And so the gods will depart from mankind, a grievous thing!, and only evil angels will remain, who will mingle with men, and drive the poor wretches by main force into all manner of reckless crime, into wars, and robberies, and frauds, and all things hostile to the nature of the soul. Then will the earth no longer stand unshaken, and the sea will bear no ships; heaven will not support the stars in their orbits, nor will the stars pursue their constant course in heaven; all voices of the gods will of necessity be silenced and dumb; the fruits of the earth will rot; the soil will turn barren, and the very air will sicken in sullen stagnation. After this manner will old age come upon the world. Religion will be no more; all things will be disordered and awry; all good will disappear.
But when all this has befallen, Asclepius, then the Master and Father, God, the first before all, the maker of that god who first came into being, will look on that which has come to pass, and will stay the disorder by the counterworking of his will, which is the good. He will call back to the right path those who have gone astray; he will cleanse the world from evil, now washing it away with waterfloods, now burning it out with fiercest fire, or again expelling it by war and pestilence. And thus he will bring back his world to its former aspect, so that the Kosmos will once more be deemed worthy of worship and wondering reverence, and God, the maker and restorer of the mighty fabric, will be adored by the men of that day with unceasing hymns of praise and blessing. Such is the new birth of the Kosmos; it is a making again of all things good, a holy and awe-striking restoration of all nature; and it is wrought in the process of time by the eternal will of God. For Gods will has no beginning; it is ever the same, and as it now is, even so it has ever been, without beginning. For it is the very being of God to purpose good.
Note: The remainder is a philosophical treatise which is highly interesting. It sets forth in high literary form the ancient cosmology of the universe as an endless return of of cycles. Destiny, prophecy, and desire are all clearly related in this cosmic wheel of necessity.
Is will then, Trismegistus, summed up in purpose?
Will, Asclepius, issues from purpose; and from will issues each several acts of will. Not without effect does God will a thing, for he is fully supplied with all things; and all things that he wills are good. He has all things which he wills, and wills the things which he has; and all that he purposes and wills is good.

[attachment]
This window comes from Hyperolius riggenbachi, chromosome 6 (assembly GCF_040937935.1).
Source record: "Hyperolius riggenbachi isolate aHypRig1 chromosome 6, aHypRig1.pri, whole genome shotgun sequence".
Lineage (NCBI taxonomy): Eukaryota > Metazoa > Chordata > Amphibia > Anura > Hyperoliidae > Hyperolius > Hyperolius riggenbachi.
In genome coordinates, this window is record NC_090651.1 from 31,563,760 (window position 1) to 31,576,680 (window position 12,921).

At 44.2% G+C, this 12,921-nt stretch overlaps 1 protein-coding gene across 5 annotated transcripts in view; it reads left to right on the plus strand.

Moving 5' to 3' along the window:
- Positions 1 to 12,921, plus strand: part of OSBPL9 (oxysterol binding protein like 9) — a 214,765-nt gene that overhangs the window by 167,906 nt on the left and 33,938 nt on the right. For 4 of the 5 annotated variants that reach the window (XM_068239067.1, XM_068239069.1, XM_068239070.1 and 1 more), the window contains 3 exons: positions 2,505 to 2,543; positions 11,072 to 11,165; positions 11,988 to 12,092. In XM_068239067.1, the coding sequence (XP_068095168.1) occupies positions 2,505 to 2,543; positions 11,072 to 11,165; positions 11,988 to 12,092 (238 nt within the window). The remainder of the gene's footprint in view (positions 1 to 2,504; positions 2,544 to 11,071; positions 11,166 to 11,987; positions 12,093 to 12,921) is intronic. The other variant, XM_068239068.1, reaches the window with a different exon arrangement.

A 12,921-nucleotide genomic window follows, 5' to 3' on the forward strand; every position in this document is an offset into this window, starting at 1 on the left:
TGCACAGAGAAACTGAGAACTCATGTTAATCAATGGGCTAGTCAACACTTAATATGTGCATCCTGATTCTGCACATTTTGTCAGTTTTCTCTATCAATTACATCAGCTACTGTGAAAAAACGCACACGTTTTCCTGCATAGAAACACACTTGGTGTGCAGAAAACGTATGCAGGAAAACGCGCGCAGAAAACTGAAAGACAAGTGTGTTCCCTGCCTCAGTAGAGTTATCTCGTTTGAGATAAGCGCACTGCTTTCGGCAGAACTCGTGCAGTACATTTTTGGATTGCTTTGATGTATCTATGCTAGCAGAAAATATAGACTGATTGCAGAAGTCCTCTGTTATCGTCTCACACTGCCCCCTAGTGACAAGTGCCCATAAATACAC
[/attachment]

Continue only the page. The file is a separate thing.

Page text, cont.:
Such is God. The Kosmos is Gods image; and since God is good, the Kosmos also is good.
Do you say, Trismegistus, that the Kosmos is good?
Yes, Asclepius; and I will show you that it is so. God dispenses and distributes goods, namely, sense, soul, and life, to all kinds of beings in the Kosmos; and in like manner, the Kosmos gives and supplies all things which seem good to mortals, namely, the succession of births in time, the formation, growth, and ripening of the fruits of the earth, and the like. For you must deem the Kosmos a second god, Asclepius, a god who governs all living things, both those which have souls and those which are soulless. For if the Kosmos has been and is and will be a living and ever-living being, nothing in the Kosmos is mortal. It is the everlasting life of each of its several parts that makes the Kosmos what it is; and seeing that the Kosmos is ever one, and is a living and ever-living being, mortality can have no place in it. It must therefore be filled with life, and with eternal life, if it needs must live for ever.
It is God then that everlastingly governs all the sources of life in the Kosmos; he is the eternal dispenser of life itself. But when life has once been dispensed to all the (intracosmic) sources of life, the supply of it is maintained in accordance with eternal law; and the manner of its maintenance I will proceed to explain. The Kosmos moves within the very life of eternity and is contained in that very eternity whence all life issues, and for this reason it is impossible that it should at any time come to a stand, or be destroyed, since it is walled in and bound together, so to speak, by eternal life.
And the Kosmos is itself the dispenser of life to all things in it here below, and the place in which are contained all things which are subject to control beneath the sun. The movement is of the Kosmos itself consists of a twofold working; life is infused into the Kosmos from without by eternity; and the Kosmos infuses life into all things that are within it, distributing all things according to fixed and determined relations of number and time, by the operation of the sun and the movements of the stars. The process of time is wholly determined by Gods law ; but the lapse of terrestrial time is marked by the changing states of the atmosphere, and the variations of heat and cold; while that of celestial time is marked by the return of the heavenly bodies to their former positions as they move in their periodic revolutions.
The Kosmos is that in which time is contained; and it is by the progress and movement of time that life is maintained in the Kosmos. The process of time is regulated by a fixed order and time in its ordered course renews all things in the Kosmos by alternation. All things being subject to this process, there is nothing that stands fast, nothing fixed, nothing free from change, among the things which come into being, neither among those in heaven nor among those on earth.
God alone stands unmoved, and with good reason; for he is self-contained, and self-derived, and wholly self-centered, and in him is no deficiency or imperfection. He stands fast in virtue of his own immobility, nor can he be moved by any force impinging on him from without, seeing that in him are all things, and that it is he alone that is in all things; unless indeed one should presume to say that. he moves (not in time, but) in eternity.